Girls will soon have more opportunities to learn the basics of cybersecurity. Last week, Girls Scouts of the USA announced a partnership with Palo Alto Networks to create 18 cybersecurity badges, which can be earned by girls in grades K-12 who demonstrate a command of various aspects of cybersecurity.
The first courses will be available from September 2018, and will be led by a panel of expert advisors.
Women in cybersecurity
Currently, women are severely underrepresented in STEM-based occupations (science, technology, engineering, and math), but Fortune believes that the “single-gender, collaborative, mentorship-focused nature [of the Girl Scouts] makes it a particularly welcoming place for girls’ STEM education.” It cites research by Accenture and Girls Who Code, which found that, for girls in middle school (ages 9-11), having a mentor increased the likelihood of a girl pursuing computer science by 16%.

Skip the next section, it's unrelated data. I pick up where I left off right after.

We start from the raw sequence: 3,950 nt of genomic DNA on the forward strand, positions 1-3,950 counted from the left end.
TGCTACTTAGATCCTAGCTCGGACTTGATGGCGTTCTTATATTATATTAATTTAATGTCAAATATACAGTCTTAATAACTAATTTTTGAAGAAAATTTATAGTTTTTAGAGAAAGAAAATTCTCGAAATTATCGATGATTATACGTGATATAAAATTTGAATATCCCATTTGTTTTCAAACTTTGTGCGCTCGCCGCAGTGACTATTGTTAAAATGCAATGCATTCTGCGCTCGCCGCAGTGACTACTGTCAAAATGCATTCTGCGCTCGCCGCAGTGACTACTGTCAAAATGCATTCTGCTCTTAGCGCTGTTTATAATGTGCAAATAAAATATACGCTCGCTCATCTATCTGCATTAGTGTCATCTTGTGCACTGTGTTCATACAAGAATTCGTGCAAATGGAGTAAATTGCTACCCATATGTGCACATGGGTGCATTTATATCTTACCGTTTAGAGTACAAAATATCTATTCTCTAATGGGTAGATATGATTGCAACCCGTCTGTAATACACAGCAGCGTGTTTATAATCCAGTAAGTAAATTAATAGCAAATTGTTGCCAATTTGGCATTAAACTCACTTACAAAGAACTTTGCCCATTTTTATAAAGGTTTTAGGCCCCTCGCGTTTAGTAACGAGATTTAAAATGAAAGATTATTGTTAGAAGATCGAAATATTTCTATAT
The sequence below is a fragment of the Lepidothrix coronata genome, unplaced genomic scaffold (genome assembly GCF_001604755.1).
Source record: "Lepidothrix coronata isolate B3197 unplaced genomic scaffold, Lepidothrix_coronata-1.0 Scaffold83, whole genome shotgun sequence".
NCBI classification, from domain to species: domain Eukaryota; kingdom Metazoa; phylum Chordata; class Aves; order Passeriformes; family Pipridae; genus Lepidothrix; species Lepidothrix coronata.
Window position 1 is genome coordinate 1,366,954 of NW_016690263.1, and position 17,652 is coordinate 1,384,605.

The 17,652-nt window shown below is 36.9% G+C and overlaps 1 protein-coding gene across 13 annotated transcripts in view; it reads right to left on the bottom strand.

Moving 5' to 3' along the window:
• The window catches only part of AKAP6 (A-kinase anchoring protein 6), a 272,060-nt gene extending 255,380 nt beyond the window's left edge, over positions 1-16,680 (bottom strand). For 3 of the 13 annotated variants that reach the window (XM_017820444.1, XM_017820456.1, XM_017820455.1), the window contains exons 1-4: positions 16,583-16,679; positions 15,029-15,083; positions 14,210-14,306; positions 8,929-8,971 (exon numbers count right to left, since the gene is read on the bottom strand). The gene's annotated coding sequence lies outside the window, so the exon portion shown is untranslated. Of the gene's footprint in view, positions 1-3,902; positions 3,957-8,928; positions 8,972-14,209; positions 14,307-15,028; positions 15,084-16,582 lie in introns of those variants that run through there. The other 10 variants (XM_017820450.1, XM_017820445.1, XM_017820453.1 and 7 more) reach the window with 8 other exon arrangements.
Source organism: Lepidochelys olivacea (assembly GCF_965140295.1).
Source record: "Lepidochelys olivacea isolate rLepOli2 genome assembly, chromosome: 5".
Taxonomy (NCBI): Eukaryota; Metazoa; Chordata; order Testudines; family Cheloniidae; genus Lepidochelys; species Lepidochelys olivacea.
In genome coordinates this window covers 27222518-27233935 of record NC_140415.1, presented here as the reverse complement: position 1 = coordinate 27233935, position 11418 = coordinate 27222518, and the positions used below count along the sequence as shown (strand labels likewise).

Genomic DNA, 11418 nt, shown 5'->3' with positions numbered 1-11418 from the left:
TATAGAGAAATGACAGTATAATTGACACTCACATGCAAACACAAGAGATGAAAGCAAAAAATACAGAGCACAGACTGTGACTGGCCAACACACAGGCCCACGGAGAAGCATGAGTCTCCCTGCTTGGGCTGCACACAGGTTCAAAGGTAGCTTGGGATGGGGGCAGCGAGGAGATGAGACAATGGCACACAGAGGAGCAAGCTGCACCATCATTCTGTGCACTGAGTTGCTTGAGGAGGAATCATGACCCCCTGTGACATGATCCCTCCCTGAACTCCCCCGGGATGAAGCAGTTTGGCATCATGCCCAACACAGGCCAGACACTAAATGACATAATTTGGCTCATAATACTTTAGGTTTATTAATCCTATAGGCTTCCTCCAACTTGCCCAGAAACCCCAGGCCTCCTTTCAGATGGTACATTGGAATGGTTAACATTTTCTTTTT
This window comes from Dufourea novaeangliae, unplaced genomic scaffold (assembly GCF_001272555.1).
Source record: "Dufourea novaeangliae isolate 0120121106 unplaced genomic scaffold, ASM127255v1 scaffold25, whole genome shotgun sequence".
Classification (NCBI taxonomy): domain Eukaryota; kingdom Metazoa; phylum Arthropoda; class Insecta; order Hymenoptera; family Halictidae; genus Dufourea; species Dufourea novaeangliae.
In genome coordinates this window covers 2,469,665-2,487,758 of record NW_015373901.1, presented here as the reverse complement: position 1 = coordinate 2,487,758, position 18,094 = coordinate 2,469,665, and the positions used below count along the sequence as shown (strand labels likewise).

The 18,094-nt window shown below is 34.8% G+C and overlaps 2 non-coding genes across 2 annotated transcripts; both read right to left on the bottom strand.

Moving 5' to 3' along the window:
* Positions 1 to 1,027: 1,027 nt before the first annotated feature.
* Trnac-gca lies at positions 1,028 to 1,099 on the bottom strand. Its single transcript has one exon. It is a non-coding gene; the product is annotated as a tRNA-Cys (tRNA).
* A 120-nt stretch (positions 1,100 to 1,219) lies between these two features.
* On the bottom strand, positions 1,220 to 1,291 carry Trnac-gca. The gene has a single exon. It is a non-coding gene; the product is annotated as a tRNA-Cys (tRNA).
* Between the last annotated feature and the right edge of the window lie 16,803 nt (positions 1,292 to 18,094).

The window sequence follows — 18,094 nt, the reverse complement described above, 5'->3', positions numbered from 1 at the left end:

The CEO of Girl Scouts, Sylvia Acevedo, believes this partnership will boost girls’ interest in cybersecurity. She said: “Many of these girls are developing skills that they wouldn’t get in schools. We’re giving these girls the skills they need to be successful in a global marketplace.”
Indeed, there is definitely a need for cybersecurity professionals. The job shortage in the industry continues to grow across the globe. Earlier this year, (ISC)2 and the Center for Cyber Safety and Education estimated that the gap between the predicted number of job openings and the number of new recruits is expected to rise to 1.8 million worldwide by 2022.
Acevedo says that the idea of cybersecurity badges actually came from the Scouts themselves. “Young girls wanted to know how to make sure they don’t get bullied online […] older girls want to know how you can prevent cyber attacks.”
With the safety of children online a growing concern for kids and parents alike, Girl Scouts isn’t the only organization taking action. Last month, Google launched its Be Internet Awesome campaign, which features an interactive game designed to help kids learn how to stay safe while online.
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